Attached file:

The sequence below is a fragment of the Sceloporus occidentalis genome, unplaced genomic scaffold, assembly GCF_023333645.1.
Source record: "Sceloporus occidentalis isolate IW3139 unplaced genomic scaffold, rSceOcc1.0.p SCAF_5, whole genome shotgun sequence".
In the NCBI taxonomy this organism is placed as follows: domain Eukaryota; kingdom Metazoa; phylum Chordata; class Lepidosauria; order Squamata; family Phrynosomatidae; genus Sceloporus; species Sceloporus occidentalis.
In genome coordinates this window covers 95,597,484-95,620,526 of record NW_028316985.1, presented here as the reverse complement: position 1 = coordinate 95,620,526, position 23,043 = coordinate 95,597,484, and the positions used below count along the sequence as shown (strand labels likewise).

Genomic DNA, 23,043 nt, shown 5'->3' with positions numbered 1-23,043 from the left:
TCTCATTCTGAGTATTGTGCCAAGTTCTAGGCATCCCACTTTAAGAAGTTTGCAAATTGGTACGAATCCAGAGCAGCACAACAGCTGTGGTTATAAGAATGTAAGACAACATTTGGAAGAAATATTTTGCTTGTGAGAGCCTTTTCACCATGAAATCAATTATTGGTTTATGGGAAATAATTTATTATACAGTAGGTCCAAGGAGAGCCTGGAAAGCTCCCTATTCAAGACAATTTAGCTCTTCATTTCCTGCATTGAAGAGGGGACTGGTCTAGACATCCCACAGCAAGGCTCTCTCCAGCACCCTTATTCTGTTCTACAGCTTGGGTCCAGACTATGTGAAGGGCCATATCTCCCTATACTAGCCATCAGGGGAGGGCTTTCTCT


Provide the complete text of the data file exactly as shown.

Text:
The sequence below is a fragment of the Sceloporus occidentalis genome, unplaced genomic scaffold, assembly GCF_023333645.1.
Source record: "Sceloporus occidentalis isolate IW3139 unplaced genomic scaffold, rSceOcc1.0.p SCAF_5, whole genome shotgun sequence".
In the NCBI taxonomy this organism is placed as follows: domain Eukaryota; kingdom Metazoa; phylum Chordata; class Lepidosauria; order Squamata; family Phrynosomatidae; genus Sceloporus; species Sceloporus occidentalis.
In genome coordinates this window covers 95,597,484-95,620,526 of record NW_028316985.1, presented here as the reverse complement: position 1 = coordinate 95,620,526, position 23,043 = coordinate 95,597,484, and the positions used below count along the sequence as shown (strand labels likewise).

Genomic DNA, 23,043 nt, shown 5'->3' with positions numbered 1-23,043 from the left:
TCTCATTCTGAGTATTGTGCCAAGTTCTAGGCATCCCACTTTAAGAAGTTTGCAAATTGGTACGAATCCAGAGCAGCACAACAGCTGTGGTTATAAGAATGTAAGACAACATTTGGAAGAAATATTTTGCTTGTGAGAGCCTTTTCACCATGAAATCAATTATTGGTTTATGGGAAATAATTTATTATACAGTAGGTCCAAGGAGAGCCTGGAAAGCTCCCTATTCAAGACAATTTAGCTCTTCATTTCCTGCATTGAAGAGGGGACTGGTCTAGACATCCCACAGCAAGGCTCTCTCCAGCACCCTTATTCTGTTCTACAGCTTGGGTCCAGACTATGTGAAGGGCCATATCTCCCTATACTAGCCATCAGGGGAGGGCTTTCTCT